Winter wonderland deep in the valley of dragons
WHEN Dragon Valley was built in 1975 it was denounced as a white elephant. But when the ski boom took off in Korea in the mid-1980s, it became a favoured location for wealthy skiing enthusiasts.
Korea's first and largest ski resort, it was the brainchild of Mr Kim Suk-won, head of Ssangyong, South Korea's sixth largest company, who cultivated a love of skiing while being educated in the US.
With its 16 ski slopes built at an altitude of 1,500 metres, Dragon Valley or Yongp'yeong (by its Korean name) does not match the height or size of European or North American resorts.
But its size is ideal for beginners - it is virtually impossible to get lost and the lower slopes provide easy learning grounds.
At the other end of the scale, die-hards will find a weekend's skiing in Korea much cheaper than skiing in Japan and probably as challenging.
The 215-kilometre trip from Seoul to Dragon Valley can take between three and five hours depending on the notorious traffic.
Dragon Valley consists of two condominiums, a hostel and a hotel, built at the base of Mount Balwang with ski lifts taking off right outside the door.
At the Dragon Valley Hotel, warmly heated, double-glazed rooms are a welcome retreat from the bitter temperatures outside.
The 14-week season begins in mid-December and by early spring the weather is bright and sunny, and snowfalls are still heavy. The runs are about as well-groomed as the skiers, and snow-making machines guarantee a day's skiing even if there is an unexpected thaw.
The slopes tend to be fairly short, however, which, if you are a competent skier means spending rather more time on lifts than on piste, which in sub-zero temperatures can be pretty cold.
But a mug of hot sake at one of the log cabin-style canteens on the mountain can cure that, although do not expect your turns to be as well executed afterwards.
In mid-week there are few lift queues. At the weekends Koreans flock to the resort, resulting in queueing becoming time-consuming and ski equipment for renting scarce. It is worth booking weekend breaks well in advance.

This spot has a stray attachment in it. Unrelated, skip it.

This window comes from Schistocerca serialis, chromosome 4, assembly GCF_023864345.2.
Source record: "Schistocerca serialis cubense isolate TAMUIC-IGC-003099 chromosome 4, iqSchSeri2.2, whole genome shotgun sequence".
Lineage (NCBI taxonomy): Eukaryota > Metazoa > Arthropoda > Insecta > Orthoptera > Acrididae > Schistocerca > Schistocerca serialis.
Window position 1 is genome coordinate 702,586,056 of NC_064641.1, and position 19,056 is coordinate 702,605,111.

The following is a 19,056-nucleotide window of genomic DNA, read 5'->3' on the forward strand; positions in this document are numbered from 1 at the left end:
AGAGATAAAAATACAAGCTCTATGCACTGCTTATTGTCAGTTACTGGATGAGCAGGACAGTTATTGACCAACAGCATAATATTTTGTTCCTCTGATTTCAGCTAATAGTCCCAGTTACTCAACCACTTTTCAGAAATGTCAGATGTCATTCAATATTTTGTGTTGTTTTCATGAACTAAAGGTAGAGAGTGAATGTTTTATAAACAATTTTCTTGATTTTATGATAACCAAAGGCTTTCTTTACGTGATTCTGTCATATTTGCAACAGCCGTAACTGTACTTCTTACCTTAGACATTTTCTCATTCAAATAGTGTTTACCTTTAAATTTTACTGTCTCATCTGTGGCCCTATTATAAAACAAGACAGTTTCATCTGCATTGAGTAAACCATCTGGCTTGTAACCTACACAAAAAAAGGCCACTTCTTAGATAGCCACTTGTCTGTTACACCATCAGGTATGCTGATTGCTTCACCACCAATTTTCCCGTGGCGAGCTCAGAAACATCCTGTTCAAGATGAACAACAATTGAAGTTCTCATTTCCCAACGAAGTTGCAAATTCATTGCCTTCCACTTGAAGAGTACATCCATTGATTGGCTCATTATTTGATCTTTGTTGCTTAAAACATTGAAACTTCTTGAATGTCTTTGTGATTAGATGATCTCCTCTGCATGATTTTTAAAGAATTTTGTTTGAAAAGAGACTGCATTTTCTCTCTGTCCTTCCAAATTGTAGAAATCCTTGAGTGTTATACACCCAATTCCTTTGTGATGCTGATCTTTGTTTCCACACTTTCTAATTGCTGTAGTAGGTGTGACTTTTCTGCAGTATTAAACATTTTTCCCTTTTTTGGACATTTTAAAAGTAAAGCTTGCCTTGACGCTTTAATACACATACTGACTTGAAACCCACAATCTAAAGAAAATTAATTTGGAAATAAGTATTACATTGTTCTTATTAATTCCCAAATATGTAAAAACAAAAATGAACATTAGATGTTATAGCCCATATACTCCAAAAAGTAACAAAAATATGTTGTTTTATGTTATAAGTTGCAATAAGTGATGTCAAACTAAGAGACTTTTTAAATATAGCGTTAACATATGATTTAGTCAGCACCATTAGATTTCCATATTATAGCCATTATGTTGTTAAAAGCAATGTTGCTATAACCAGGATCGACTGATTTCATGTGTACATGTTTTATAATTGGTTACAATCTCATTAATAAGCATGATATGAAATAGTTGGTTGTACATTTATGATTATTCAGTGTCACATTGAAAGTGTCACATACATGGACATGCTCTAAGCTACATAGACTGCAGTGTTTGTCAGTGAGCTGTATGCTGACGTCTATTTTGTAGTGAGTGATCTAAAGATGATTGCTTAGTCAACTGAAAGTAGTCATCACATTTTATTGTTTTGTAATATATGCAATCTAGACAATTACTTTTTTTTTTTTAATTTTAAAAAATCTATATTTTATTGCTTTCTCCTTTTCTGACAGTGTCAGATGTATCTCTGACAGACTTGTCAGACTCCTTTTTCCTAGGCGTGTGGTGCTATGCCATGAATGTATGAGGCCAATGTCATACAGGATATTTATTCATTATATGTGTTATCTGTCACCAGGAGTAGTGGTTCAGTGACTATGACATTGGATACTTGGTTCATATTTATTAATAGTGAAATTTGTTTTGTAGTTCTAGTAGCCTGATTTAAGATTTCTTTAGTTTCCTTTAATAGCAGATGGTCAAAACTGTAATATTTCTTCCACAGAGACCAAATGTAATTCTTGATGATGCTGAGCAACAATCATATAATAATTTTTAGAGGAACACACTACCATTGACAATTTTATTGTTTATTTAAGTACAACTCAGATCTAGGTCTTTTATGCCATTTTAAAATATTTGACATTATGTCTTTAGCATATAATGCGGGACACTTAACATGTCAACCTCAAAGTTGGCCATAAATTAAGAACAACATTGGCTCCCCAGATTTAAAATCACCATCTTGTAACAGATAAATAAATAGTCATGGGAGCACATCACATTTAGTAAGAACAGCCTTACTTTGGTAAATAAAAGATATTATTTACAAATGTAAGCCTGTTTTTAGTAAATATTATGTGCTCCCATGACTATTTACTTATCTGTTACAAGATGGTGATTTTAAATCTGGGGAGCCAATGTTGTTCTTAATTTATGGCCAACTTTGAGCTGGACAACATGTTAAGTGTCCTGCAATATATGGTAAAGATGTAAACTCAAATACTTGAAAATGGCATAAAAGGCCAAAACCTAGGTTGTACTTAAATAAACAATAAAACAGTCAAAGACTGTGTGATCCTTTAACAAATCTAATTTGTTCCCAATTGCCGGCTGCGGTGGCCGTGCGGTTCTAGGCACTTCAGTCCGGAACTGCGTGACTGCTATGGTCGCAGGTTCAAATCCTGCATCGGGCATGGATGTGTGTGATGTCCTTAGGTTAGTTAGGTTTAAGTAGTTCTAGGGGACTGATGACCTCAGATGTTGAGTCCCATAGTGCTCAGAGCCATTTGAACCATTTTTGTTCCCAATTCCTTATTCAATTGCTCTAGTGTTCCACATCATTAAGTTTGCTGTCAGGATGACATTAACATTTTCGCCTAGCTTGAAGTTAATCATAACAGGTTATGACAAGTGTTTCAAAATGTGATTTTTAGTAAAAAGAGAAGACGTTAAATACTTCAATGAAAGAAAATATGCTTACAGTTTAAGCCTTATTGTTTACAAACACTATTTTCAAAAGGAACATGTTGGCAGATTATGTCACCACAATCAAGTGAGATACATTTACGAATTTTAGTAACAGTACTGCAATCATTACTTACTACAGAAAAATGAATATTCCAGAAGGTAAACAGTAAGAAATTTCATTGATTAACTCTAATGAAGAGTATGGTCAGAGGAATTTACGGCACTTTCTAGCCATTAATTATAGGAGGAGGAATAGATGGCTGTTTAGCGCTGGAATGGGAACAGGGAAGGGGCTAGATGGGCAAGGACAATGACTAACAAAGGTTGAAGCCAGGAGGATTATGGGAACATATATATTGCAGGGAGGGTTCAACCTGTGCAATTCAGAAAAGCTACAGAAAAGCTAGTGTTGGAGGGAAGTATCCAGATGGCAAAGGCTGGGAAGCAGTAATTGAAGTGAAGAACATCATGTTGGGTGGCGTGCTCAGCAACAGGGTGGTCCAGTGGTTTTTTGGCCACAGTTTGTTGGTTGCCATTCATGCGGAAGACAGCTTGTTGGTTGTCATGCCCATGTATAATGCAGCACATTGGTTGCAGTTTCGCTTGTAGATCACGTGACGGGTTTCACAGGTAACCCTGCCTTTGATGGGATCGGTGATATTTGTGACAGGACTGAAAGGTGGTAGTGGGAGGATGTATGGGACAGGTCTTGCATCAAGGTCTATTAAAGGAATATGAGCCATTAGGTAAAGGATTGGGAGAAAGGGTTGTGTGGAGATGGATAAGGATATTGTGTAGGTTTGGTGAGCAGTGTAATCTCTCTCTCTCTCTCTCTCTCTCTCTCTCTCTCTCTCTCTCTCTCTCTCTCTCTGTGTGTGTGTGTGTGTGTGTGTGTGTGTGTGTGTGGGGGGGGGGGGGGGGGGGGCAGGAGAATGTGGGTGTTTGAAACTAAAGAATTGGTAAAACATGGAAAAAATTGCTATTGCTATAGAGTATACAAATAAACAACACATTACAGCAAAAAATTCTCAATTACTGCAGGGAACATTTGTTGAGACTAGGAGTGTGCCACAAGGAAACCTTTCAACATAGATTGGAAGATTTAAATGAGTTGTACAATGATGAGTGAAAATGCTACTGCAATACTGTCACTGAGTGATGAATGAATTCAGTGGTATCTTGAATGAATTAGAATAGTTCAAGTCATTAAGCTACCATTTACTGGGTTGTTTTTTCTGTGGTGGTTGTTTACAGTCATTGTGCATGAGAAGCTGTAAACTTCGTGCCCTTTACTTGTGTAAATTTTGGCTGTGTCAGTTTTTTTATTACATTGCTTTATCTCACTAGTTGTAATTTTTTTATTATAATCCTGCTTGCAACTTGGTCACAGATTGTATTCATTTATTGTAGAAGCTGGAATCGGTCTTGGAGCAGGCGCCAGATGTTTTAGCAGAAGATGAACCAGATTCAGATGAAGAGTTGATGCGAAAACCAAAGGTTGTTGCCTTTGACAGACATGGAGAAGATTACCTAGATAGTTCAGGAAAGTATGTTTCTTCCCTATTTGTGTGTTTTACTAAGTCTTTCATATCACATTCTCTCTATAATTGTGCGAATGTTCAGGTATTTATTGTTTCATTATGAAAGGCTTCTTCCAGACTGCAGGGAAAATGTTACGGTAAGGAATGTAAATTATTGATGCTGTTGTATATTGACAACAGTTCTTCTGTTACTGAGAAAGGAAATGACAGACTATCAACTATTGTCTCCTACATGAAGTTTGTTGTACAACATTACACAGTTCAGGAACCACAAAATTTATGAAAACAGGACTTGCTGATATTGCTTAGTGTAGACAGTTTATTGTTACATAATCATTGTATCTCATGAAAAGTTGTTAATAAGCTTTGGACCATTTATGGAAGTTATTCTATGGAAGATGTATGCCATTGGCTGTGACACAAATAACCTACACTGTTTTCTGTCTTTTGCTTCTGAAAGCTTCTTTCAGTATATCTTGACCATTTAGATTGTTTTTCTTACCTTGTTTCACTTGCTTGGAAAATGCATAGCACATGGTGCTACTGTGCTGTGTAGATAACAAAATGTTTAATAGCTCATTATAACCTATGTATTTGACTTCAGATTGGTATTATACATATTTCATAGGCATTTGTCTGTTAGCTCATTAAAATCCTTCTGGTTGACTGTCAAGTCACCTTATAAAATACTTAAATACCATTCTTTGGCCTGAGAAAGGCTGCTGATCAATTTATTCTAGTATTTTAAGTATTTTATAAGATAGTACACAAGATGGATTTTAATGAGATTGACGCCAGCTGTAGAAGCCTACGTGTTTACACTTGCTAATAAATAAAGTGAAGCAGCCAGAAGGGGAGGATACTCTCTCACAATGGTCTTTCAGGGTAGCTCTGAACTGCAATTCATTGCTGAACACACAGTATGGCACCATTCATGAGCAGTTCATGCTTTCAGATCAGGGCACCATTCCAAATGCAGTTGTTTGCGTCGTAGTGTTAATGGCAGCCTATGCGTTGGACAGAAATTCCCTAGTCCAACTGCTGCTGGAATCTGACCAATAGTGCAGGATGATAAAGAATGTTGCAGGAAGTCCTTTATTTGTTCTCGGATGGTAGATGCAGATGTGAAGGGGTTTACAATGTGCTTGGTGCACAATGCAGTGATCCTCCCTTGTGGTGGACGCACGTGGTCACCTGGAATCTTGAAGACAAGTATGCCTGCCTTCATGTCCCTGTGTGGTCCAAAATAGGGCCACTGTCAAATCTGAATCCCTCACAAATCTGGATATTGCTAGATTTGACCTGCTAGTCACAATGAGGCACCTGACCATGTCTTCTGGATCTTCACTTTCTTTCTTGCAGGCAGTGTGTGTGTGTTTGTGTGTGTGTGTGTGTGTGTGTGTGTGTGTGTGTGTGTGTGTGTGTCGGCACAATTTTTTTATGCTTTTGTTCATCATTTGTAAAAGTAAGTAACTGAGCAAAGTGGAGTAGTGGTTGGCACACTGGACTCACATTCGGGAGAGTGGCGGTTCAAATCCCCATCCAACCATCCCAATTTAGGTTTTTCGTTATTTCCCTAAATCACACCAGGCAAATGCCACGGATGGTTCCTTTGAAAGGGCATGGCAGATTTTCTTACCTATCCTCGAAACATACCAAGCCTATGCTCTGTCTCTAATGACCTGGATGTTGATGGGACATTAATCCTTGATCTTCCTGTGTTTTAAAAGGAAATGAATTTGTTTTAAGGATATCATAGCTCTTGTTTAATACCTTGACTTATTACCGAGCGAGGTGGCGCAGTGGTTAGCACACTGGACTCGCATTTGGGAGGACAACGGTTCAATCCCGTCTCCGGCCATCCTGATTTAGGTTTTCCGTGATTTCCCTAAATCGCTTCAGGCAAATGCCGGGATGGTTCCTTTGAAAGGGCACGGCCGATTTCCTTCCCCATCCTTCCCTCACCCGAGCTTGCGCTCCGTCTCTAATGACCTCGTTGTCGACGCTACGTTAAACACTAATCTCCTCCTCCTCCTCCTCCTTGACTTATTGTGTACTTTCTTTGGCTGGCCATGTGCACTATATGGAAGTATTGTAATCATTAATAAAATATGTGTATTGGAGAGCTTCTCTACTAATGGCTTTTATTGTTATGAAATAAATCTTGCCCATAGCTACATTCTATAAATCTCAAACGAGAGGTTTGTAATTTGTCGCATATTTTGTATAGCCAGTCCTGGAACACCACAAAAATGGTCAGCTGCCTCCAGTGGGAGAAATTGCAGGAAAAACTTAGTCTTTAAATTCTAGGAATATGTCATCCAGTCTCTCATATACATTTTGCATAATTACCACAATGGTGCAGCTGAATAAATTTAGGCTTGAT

When it comes to equipment, renting ski-wear and buying a pass can be a frustratingly bureaucratic experience.
Few people speak English, apart from the hotel's front desk staff so it is worth asking them what to do - and where. Do not be surprised either by the taxes - almost everything in Korea is subject to some kind of tax.
If you have the time, ski-wear can be bought remarkably cheaply in the Itaewon district of Seoul. It is well worth the investment if you want to compete in the fashion stakes.
Korean and Japanese skiers do not skimp on presentation - pretty Asian girls make themselves up for a day's skiing as if it were a night's apres-ski.
Lipstick and the latest in garishly patterned and fluorescent ski-wear is a kind of uniform here.
The skiing, too, was immaculate, with skiers executing perfectly synchronised turns, one behind the other down the slopes.
Again, weekends are apparently a different matter altogether with locals performing kamikaze stunts, in order to dodge the seething mass of skiers.
There is not much to speak of in the way of apres-ski, in the Western sense of all-night discotheques and bars. Instead there are the gentler pursuits of bowling, mini-golf or the amusement arcade.
Evenings are more likely to be spent at one of the many restaurants in nearby Hwang Ke, seated cross-legged on the floor round a sizzling pulgogi - a Korean beef barbecue - with the ubiquitous kimchi, the pickled cabbage dish for which Korea is famous.
The second largest resort after Dragon Valley is Muju, which has 14 runs and is 206 km south of Seoul.
Muju has only been open for three years and is competing with Yongp'yeong as the centre for the Asian Winter Games in 1995.
Whichever resort you choose, you are sure to get in some good skiing. And if you have already skied in the West, skiing in Korea will be an experience. - CHARLOTTE BEVAN